A friend of a British fighter who was captured by Russian forces while fighting in Ukraine says his death sentence could backfire on Vladimir Putin.
Aiden Aslin, 28, was convicted by a court in the self-proclaimed Donetsk People’s Republic of working towards a violent seizure of power.
Another Briton, 48-year-old Shaun Pinner, and Moroccan national Saaudun Brahim were also convicted after the three were accused of being “mercenaries”.
This comes despite Mr Aslin having both British and Ukrainian citizenship, having moved to Ukraine in 2017 and lawfully joining the country’s Marines.
The Russian state media company RIA Novosti reported that the three are threatened with a firing squad.
Brennan Phillips, an American former soldier who met Mr Aslin in Syria and worked with him in Ukraine, said the verdict was a “provocation”.
Speaking to BBC Newsnight, Mr Phillips said: “I think it will energize people more than anything.
“Whatever effect you expected from this provocation, I don’t think it will be well received. And they did it as a provocation.”
Mr. Phillips from Tennessee added that “many people expected” that Russia would “choose the most provocative stance they could take” – namely the death sentence.
“I don’t think Sean or Aiden will be sentenced to death or anything,” he said.
“I believe that their captivity among the Russians will be extended a little longer, but I believe with all my heart and am very confident that they will be safely returned to their families.”
The British government has insisted the sentences have no legitimacy and the couple should be treated as prisoners of war.
Tory MP Bob Seely, who sits on the Special Committee on Foreign Affairs, accused Russia of breaking international law.
“I very much hope they are not killed quickly – they could be killed quickly as a shock value,” said the Isle of Wight MP.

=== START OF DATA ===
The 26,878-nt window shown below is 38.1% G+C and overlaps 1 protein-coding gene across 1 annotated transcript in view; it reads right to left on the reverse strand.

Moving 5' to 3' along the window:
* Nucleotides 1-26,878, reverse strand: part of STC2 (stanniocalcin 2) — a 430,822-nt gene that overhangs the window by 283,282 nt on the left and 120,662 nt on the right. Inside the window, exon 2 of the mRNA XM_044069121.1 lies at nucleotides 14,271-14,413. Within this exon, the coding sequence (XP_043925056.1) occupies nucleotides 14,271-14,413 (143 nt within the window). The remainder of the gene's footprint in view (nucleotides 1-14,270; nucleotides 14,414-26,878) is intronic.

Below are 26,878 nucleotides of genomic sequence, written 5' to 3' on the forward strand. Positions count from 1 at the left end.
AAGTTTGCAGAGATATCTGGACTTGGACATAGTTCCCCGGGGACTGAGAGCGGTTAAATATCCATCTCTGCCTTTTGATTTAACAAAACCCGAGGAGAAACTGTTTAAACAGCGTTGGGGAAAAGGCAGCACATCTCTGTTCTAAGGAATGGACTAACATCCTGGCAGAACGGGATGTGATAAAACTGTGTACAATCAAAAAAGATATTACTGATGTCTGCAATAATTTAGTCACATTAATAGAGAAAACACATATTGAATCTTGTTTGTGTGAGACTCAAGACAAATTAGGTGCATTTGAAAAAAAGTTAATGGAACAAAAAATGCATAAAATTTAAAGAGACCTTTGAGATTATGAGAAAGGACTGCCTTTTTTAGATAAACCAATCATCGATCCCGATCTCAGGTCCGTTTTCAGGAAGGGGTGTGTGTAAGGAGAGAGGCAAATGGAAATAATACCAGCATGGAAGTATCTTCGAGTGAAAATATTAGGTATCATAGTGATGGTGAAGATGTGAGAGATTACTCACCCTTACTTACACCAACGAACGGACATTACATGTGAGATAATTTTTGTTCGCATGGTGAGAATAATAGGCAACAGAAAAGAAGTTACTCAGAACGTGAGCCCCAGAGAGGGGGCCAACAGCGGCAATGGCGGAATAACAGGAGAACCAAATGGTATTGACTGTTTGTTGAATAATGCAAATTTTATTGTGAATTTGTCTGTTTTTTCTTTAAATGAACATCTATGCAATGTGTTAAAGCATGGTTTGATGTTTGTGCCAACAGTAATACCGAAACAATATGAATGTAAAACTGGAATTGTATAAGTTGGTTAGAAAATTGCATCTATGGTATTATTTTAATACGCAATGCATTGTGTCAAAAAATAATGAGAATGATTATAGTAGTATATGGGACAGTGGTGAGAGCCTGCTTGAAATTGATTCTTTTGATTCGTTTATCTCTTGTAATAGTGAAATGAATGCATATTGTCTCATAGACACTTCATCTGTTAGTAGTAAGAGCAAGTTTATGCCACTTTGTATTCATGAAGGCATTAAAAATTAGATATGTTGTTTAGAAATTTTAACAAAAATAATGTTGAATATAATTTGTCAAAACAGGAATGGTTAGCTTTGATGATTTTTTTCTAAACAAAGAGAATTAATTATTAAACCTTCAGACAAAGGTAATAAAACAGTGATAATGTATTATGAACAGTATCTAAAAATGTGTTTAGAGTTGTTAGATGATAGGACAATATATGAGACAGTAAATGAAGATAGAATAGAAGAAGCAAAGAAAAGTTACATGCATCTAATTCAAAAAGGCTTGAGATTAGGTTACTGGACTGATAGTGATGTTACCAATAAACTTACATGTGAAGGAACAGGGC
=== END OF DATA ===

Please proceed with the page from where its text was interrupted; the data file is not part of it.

“But if they’re not, as everyone expects, then they’re being held up as a diplomatic tool, and I think the bigger picture here – what’s happening – is that the Russians, as part of the indirect conflict against the increasingly aggressive Baltic republics, against the Poles, against Britain and others close to the Ukrainian government and supporting Ukrainians in the conflict.”
Russia’s Interfax news agency claimed the men could appeal their convictions.
Howard Morrison QC, the UK’s independent adviser on war crimes in Ukraine, said the verdict was likely to have been used for “trial purposes”. He added, “I would hesitate to call it a trial, to be honest.”
“But when it comes to negotiations, it’s difficult to see exactly what the subtext is,” he added.
“Because the British government doesn’t hold prisoners, it’s the Ukrainians who hold the prisoners.”
Mr Morrison said the government’s complaint that the men were prisoners of war who should be treated under the Geneva Conventions was “spot on”.
“There shouldn’t have been a show trial and certainly not the death penalty,” he said.
Boris Johnson has ordered ministers to do “everything in their power” to secure the release of two Britons sentenced to death in a “sham” sentence for fighting Russian forces.
Secretary of State Liz Truss today discussed efforts to free Mr Aslin and Mr Pinner with her Ukrainian counterpart.
Ambassador of Ukraine to Britain Vadym Prystaiko indicated that negotiations for a possible prisoner swap with Moscow were underway as it emerged that Defense Minister Ben Wallace had left for a surprise visit to Kyiv for talks with Ukrainian President Volodymyr Zelenskyy.
A relative of Mr Aslin urged Britain and Ukraine to “do everything in their power to ensure they return to us safely and soon”.
They said Mr Aslin, 28, and Mr Pinner, 48, “are not and never were mercenaries” and should be treated as prisoners of war as they fought as part of the Ukrainian army.
Mr Aslin, originally from Newark-on-Trent in Nottinghamshire, and Mr Pinner were both members of regular Ukrainian military units who fought in Mariupol.
The southern port city that has been the scene of some of the worst conflicts since Putin’s invasion of Ukraine.
Mr Phillips said Mr Aslin had lived a well-established life in Ukraine after arriving in 2017 and did not go there as a “thrill” to fight.
He said: “He has a Ukrainian fiancé. They have or had a home outside of Mariupol and he was part of the 36th Marine Brigade.
“So, yes, he had a well-established life in Ukraine, Ukrainian citizenship.”
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